The current situation in Ontario is being described as a “cataclysmic shortage of truck drivers”. In its updated report “Understanding the Truck Driver Supply and Demand Gap”, the Canadian Trucking Alliance forecasts a shortage of 34 000 to 48 000 truck drivers by 2024. The COVID-19 pandemic has added demand and widened the gap.
“According to Statistics Canada’s Job Vacancy and Wage Survey, the truck transportation industry experienced an average job vacancy rate of 6.8% in 2019. This is the second highest vacancy rate among Canadian industries.”
The acute labour shortage of truck drivers is felt by many unfulfilled/vacant positions. In fact, the 2020 report TruckingHR Canada states that from the total number of truck driver vacancies in Canada more than doubled since 2016.
The food we eat, the goods that we enjoy and even the homes we live in are in a large part delivered by trucks. The inability to meet a huge demand for drivers will be costly for the trucking industry, consumer goods, and the Canadian economy. In short… it can tap the brakes on economic growth and create huge gaps in the delivery of the supplies we need for daily life.
The trucking industry is growing at a healthy rate increasing the number of jobs and low unemployment rates are creating a shortage. However the most important cause is the inability to replace the ageing workforce who are retiring and exiting the profession.
The Road Ahead: Addressing Canada’s Trucking and Logistics Industry Labour Shortages explains factors that have influenced the gap.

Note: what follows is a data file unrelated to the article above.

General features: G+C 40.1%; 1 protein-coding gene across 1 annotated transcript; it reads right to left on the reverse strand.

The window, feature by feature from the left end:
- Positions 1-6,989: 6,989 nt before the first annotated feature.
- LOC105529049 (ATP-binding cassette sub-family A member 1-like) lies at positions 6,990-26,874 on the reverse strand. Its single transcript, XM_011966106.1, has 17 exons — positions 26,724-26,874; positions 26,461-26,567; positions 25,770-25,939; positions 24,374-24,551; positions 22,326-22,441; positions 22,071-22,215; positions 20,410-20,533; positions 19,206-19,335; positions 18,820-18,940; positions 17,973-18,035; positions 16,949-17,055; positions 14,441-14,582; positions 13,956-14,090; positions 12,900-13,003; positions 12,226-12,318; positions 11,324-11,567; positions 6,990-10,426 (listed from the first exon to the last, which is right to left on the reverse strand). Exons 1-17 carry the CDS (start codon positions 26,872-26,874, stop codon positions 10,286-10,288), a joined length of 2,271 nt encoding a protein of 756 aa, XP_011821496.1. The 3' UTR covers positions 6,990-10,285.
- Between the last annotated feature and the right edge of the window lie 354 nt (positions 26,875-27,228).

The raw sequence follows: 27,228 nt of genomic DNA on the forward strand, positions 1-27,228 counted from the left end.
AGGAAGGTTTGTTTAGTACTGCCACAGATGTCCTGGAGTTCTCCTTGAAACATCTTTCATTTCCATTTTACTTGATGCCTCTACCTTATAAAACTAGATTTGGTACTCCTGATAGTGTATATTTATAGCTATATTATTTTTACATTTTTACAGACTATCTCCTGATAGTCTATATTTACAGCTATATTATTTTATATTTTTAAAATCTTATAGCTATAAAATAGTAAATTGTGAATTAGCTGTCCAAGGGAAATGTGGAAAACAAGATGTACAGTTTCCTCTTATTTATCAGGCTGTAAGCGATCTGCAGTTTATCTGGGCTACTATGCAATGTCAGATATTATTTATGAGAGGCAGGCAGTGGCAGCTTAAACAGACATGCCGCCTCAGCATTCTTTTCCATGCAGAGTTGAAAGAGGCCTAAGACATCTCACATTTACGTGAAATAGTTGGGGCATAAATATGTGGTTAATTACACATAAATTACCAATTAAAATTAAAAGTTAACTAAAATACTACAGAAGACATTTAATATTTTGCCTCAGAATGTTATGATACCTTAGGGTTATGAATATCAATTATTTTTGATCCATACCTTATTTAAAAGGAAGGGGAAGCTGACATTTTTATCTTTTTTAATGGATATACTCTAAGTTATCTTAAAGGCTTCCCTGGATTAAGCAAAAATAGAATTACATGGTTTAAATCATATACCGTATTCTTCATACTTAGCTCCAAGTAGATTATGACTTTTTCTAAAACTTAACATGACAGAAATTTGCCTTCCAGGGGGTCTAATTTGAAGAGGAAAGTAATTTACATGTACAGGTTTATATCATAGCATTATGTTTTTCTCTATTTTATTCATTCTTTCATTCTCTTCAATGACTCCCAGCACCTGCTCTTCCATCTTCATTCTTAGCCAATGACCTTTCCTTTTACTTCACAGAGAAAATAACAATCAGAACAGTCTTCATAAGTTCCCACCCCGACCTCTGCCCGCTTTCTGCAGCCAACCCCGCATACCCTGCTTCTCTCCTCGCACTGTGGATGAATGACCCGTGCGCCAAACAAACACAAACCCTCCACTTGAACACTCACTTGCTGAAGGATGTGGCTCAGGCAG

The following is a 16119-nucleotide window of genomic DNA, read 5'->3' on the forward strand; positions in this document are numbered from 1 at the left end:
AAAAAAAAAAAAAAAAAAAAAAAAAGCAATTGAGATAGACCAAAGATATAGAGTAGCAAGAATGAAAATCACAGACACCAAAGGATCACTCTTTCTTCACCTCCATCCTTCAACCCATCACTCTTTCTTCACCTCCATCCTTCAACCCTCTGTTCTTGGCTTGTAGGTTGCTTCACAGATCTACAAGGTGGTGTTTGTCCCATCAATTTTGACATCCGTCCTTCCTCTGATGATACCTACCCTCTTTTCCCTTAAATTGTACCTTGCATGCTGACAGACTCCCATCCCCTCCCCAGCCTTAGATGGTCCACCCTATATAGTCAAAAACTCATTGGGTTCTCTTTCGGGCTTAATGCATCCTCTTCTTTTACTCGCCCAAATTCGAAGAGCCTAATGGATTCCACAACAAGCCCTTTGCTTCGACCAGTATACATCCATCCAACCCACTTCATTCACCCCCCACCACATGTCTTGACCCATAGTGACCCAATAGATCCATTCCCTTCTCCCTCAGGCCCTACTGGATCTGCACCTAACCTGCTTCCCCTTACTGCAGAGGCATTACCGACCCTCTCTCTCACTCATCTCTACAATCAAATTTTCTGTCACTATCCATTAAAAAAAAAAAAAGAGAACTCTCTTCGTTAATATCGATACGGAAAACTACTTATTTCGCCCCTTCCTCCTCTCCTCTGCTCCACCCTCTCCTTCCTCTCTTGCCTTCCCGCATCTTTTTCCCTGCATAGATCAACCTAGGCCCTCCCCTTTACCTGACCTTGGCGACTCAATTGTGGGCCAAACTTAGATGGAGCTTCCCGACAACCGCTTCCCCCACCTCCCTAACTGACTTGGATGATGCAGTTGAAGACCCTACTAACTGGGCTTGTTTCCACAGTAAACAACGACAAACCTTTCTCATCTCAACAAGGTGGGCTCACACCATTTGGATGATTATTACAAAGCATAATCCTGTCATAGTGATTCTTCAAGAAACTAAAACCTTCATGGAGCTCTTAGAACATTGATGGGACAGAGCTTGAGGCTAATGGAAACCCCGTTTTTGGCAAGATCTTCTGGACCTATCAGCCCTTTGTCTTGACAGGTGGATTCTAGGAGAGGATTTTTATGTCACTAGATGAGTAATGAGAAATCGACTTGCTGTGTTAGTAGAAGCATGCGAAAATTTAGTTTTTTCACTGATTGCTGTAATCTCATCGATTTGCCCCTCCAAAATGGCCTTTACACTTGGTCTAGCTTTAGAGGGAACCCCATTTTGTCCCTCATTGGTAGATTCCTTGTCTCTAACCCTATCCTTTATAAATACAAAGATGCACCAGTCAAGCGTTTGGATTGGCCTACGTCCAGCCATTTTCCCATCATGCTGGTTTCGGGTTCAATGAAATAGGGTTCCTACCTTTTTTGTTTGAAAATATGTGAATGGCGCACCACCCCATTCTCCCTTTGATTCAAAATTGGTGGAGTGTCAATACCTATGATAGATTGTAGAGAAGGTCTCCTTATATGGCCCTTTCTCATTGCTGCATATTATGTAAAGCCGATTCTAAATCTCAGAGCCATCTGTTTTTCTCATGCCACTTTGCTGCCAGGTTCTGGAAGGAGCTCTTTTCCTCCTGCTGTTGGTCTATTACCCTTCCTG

- 32% of truck drivers in Canada were 55 years or older, compared to 21% of the entire Canadian labour force.
- Only 3.4% of truck drivers are under 25 of age, compared to 12.7% across all occupations.
- The underrepresentation of women in the truck driver occupation is striking, with women making up only 3.5% of truck drivers, compared to 48.2% of employed Canadians
The regional data for the counites of SDG & PR proves that it is aligned with the provincial and Canadian statistics.
The country is reliant on truck drivers. This labour shortage threat also poses opportunities. It provides an agency like Tri-County Literacy Council the chance to support industry leaders in responding to the need by promoting, advocating, and implementing regional solutions and strategy-based efforts to lead people into a career in transportation.
Future blogs will be dedicated to exploring alternative means to marketing the industry. We will delve further into statistical realities while studying the pathways one may travel should they pursue this career. As funding sources and training opportunities surface, there will be more space for information.
Until next time, Take the Wheel.